Safe2Say: Administrators combat threats in schools across South Dakota
RAPID CITY, S.D. (KOTA) - School administrators across South Dakota are always looking for ways to keep their students safer. One school district took a step to the next level in order to prevent danger within their walls. Spearfish School District has implemented a new program to help combat cyberbullying, threats, and harmful actions not in their schools.
The newest program for South Dakota schools has been implemented in order to keep their communities safe. The program is called Safe2Say, a new anonymous program that allows students to report potentially harmful or dangerous situations online. The program has only been active for a little over 30 days but has already been proven to be beneficial to the community, students, and first responders.
“We’ve received and delivered tips to schools and to first responders in a live-saving fashion. For kids that have friends who maybe have suicidal tendencies. Students that have been bullied and need some sort of help in that regard. We’ve seen tips that have come in that are in reference to threats that have come to the school that interventions have been able to take place and maybe prevent something bad from happening in that regard as well,” says Brett Garland, the state School Safety program director.
According to dosomething.org, 37 percent of young people aged 12 to 17 have experienced cyberbullying, and that is only in cases in which the students feel comfortable enough to report. Only one in 10 feel comfortable enough to report it to an adult in their life. A majority, 81 percent, of students say they would intervene more if they could do so anonymously.
With this new program, school administrators in South Dakota hope to encourage students to report harmful activity they see online. By keeping it anonymous, they believe students will feel more comfortable reporting bullying or threats; but more importantly, reporting on students threatening suicide.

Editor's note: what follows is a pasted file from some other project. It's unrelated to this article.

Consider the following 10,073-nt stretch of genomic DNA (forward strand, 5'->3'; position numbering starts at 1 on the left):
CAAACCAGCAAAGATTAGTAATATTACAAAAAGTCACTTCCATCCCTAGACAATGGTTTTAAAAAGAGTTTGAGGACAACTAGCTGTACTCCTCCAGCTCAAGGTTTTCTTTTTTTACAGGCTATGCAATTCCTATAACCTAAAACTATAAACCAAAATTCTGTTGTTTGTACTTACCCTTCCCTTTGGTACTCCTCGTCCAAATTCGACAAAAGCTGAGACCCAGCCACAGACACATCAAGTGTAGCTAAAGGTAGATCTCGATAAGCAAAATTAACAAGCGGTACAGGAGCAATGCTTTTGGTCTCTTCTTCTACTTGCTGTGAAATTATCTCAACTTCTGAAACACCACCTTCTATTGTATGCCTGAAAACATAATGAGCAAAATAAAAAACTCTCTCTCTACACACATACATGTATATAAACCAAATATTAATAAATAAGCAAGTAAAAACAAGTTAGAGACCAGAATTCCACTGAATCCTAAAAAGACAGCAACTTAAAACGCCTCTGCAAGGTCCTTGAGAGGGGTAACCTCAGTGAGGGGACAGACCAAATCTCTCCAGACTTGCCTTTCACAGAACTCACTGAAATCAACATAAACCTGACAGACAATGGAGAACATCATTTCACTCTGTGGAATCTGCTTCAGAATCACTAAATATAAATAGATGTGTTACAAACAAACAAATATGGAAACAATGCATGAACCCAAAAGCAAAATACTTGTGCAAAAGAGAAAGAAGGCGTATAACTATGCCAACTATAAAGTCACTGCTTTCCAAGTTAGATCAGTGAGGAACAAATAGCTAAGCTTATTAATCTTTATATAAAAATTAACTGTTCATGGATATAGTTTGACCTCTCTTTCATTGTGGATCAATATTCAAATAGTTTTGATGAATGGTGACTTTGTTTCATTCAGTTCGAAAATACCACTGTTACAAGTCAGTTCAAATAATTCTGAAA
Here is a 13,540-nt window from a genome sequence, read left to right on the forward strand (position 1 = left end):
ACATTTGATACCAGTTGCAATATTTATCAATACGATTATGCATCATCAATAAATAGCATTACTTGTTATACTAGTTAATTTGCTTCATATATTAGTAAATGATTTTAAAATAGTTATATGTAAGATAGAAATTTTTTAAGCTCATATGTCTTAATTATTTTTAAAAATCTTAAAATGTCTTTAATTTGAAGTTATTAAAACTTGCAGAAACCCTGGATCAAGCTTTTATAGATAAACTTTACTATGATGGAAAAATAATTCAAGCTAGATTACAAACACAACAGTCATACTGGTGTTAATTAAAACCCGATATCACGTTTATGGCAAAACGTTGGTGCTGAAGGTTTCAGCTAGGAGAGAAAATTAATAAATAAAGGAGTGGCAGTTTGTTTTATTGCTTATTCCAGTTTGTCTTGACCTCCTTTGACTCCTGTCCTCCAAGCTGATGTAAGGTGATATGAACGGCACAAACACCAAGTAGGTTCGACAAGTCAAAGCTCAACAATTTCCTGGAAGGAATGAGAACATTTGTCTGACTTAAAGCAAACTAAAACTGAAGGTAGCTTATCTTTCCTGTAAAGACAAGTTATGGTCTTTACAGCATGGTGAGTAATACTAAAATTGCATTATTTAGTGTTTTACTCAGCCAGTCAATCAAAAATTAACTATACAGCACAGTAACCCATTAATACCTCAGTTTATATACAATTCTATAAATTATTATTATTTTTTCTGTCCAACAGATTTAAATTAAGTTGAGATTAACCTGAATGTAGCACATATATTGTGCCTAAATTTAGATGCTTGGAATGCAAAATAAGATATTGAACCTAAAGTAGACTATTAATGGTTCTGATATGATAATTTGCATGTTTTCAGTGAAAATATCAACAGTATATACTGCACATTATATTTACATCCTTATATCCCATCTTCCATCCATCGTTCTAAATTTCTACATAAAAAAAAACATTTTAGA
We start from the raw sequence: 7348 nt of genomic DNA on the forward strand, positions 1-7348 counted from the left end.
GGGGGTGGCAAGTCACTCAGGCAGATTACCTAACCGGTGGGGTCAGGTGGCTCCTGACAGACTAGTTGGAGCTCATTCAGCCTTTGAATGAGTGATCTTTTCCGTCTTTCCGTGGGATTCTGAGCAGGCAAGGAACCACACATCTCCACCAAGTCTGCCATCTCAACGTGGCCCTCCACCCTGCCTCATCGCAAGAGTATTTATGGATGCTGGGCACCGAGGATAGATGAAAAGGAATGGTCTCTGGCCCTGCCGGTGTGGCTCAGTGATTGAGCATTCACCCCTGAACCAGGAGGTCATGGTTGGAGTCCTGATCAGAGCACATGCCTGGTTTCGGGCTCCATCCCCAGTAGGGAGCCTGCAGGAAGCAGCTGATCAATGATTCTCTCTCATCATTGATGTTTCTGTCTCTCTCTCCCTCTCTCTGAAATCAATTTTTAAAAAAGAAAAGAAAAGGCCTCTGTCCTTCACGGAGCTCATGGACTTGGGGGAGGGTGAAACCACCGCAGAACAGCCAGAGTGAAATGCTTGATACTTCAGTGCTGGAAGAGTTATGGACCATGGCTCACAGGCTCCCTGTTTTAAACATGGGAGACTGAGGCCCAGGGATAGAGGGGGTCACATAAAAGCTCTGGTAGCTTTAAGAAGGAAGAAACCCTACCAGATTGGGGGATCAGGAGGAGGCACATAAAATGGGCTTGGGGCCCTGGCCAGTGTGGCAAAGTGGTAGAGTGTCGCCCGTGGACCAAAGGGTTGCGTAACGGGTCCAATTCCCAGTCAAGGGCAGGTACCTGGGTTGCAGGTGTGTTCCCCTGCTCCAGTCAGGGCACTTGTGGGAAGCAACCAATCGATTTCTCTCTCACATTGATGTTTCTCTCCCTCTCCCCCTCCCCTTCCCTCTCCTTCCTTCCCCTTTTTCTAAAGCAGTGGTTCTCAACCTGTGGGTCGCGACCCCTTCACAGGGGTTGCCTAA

“This primarily stemmed back from April of 1999 back during Columbine. Then Gov. Bill Owens put together a study: What really happened? How can we fix this? How can we ensure that nothing like this ever happens again? One of the things that they determined is that people and students primarily are really reluctant to report concerns or threats because they are afraid their names might be attached to that. They are more apt or more willing to do that if they can remain anonymous,” Garland explained.
Although the program is new, administrators, parents, and students all hope to see Safe2Say continue its waves of benefits across the state.
“We’ve already seen the impact this has had, even in schools we haven’t had to opportunity to be in, but they recognize that this platform is there and so through the tips that we’ve been able to generate and deliver so far, there’s no doubt in my mind that this platform has had an extremely positive impact,” Garland said.
To access the Safe2Say program, you can download the app ‘Safe2Say’, go to safe2say.sd.gov.
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